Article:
Hervé Vallée to be honoured for stained glass work

While members of Prince Albert’s Catholic community are used to seeing Father Hervé Vallée standing in front of the congregation, they may not know about his other passion.

It isn’t hard to see, though. All they would have to do is look up.

Vallée is a retired Catholic priest and a stained glass artist, and that work has earned him the honour of joining the Prince Albert Arts Hall of Fame. Vallée is one of four inductees being celebrated tonight at the E.A. Rawlinson Centre during the 2018 induction ceremony.

According to a press release, Vallée has created stained glass windows found in Sacred Heart Cathedral, St. Joseph Church, Mont St. Joseph Home, Herb Basset Home, Keyhole Castle and the Prince Albert Arts Centre. He has also created stained glass windows within community churches in St. Louis, Burch Hills, Shellbrook, Canwood, Leask and Melfort.

“Herve is most recognized as an artist for his creations in stained glass,” the press release said.

“Herve worked from his home studio for several years where he invited many interested and budding artists to try their hand at stained glass window-making.”

That passion hasn’t faded. Vallée is working on another project, a window depicting Jesus healing the blind for Sacred Heart Cathedral. He said the hall of fame nod came as a bit of a shock.

‘it was a surprise,” he said.

“I’m the kind of person that stands in the background. I don’t like being out where I can be seen. I’m happy in a way, because people recognize talent, not only mine. It’s symbolic of recognizing people’s talent.”

Vallée first got into stained glass when a friend told him about a shop in Saskatoon teaching the art.

“I thought it was so beautiful, the colours were so vibrant,” he said.

‘I thought I had to get involved n this.”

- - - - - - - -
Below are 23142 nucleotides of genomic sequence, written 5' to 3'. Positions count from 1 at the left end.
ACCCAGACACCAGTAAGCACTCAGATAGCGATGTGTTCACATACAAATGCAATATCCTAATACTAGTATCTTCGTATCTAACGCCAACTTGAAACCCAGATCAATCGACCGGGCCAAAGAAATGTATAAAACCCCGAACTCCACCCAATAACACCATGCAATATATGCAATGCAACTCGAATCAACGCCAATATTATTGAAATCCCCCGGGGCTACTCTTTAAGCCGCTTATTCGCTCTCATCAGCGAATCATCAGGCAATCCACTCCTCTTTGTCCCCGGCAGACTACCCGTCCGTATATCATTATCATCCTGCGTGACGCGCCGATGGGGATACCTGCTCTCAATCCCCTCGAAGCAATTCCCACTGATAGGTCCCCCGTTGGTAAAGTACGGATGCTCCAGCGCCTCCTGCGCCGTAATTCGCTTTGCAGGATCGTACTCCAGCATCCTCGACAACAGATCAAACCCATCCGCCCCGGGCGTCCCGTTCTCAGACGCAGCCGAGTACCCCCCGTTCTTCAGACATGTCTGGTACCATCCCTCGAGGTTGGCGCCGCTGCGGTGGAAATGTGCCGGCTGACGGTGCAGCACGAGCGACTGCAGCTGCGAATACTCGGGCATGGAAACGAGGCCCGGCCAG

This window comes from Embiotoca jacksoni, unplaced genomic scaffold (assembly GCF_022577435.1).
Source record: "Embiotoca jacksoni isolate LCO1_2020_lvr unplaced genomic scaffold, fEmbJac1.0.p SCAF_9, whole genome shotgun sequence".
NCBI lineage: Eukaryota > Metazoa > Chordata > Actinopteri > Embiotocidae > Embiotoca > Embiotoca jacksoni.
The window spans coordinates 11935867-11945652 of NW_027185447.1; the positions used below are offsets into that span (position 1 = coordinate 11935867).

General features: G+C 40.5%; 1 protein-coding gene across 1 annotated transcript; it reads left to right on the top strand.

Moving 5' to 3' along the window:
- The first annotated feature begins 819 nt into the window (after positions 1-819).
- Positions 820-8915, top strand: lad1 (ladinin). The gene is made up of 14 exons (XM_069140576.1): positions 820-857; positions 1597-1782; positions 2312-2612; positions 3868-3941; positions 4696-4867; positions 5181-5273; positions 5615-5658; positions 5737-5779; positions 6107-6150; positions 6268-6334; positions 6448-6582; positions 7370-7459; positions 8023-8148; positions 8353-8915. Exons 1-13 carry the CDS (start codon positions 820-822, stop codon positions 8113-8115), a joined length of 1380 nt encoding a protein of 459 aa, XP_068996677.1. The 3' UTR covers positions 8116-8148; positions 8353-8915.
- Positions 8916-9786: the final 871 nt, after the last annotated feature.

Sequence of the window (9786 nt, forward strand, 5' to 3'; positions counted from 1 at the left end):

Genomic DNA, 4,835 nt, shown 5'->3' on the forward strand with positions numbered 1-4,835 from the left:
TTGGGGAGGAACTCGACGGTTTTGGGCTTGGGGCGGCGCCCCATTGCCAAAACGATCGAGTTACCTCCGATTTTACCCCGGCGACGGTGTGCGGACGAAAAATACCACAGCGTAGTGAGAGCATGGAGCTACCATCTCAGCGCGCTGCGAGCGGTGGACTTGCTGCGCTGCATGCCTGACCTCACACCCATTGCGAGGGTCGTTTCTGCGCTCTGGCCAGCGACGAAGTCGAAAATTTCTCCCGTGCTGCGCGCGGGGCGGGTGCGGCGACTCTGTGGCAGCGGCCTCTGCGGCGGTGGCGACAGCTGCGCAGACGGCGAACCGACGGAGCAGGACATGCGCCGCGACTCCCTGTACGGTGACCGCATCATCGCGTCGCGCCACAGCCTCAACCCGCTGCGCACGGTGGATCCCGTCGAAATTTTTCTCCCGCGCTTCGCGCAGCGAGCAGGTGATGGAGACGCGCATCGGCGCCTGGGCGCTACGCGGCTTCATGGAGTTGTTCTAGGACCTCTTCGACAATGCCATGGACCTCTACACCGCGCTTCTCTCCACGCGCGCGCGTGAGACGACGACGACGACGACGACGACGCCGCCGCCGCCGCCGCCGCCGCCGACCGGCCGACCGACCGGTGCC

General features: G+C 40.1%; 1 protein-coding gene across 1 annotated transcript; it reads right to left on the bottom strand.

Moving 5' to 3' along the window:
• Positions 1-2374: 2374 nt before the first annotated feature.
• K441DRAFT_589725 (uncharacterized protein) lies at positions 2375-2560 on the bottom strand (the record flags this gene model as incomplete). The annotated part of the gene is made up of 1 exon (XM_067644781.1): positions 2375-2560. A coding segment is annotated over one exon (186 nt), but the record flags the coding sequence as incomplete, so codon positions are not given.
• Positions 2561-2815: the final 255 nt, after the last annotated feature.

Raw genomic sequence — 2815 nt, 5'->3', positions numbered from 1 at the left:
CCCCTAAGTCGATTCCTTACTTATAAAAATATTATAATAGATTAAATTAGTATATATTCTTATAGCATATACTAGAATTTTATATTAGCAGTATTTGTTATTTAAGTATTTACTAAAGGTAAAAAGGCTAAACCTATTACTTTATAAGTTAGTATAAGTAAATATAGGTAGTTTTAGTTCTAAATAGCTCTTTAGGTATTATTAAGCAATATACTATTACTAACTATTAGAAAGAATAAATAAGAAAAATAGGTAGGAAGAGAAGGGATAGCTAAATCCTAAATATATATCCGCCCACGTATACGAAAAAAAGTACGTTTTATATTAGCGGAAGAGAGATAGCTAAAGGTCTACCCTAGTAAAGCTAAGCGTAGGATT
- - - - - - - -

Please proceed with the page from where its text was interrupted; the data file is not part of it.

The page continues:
Vallée bought the equipment and started working on a few little things. People liked them, so he got more involved, working on church windows.

But stained glass is far from his only art practice. Vallée is one of two remaining charter members of the Mid-Pro Rock and Gem Society at the Prince Albert Arts Centre. Since 1974, he has been a regular, participating and teaching lapidary faceting and cabbing (gem cutting), even serving as chairperson for several years.

He was also a founding member of the Prince Albert Council for the Arts.

For Vallée, it’s all about working with different materials.

“I’m really passionate about the properties of art materials,” he said.

” I like to discover their properties and work with them. I think it’s engaging to see what you can do once you know the properties.”

Like stained glass, rock and gem carving and polishing can take lots of time. The experience, for Vallée, is spiritual.

“9When a work is done) I rejoice,” he said.

“I’m very much a believer in God, and to me, it’s a revelation of a facet of what God is like. The one who made these materials shows me what my God is like.”

While an accomplished artist in his own right, Vallée’s favourite part isn’t creation. It’s teaching. He has mentored young artists with Mid-Pro and has taught stained glass at the arts centre.

“The best part for me is sharing my knowledge with other people,” he said.

“I really enjoy it when people who work under me are really happy with what they are doing.. I help them expand their horizons, their view of their surroundings changed because they become more aware of what’s around them.”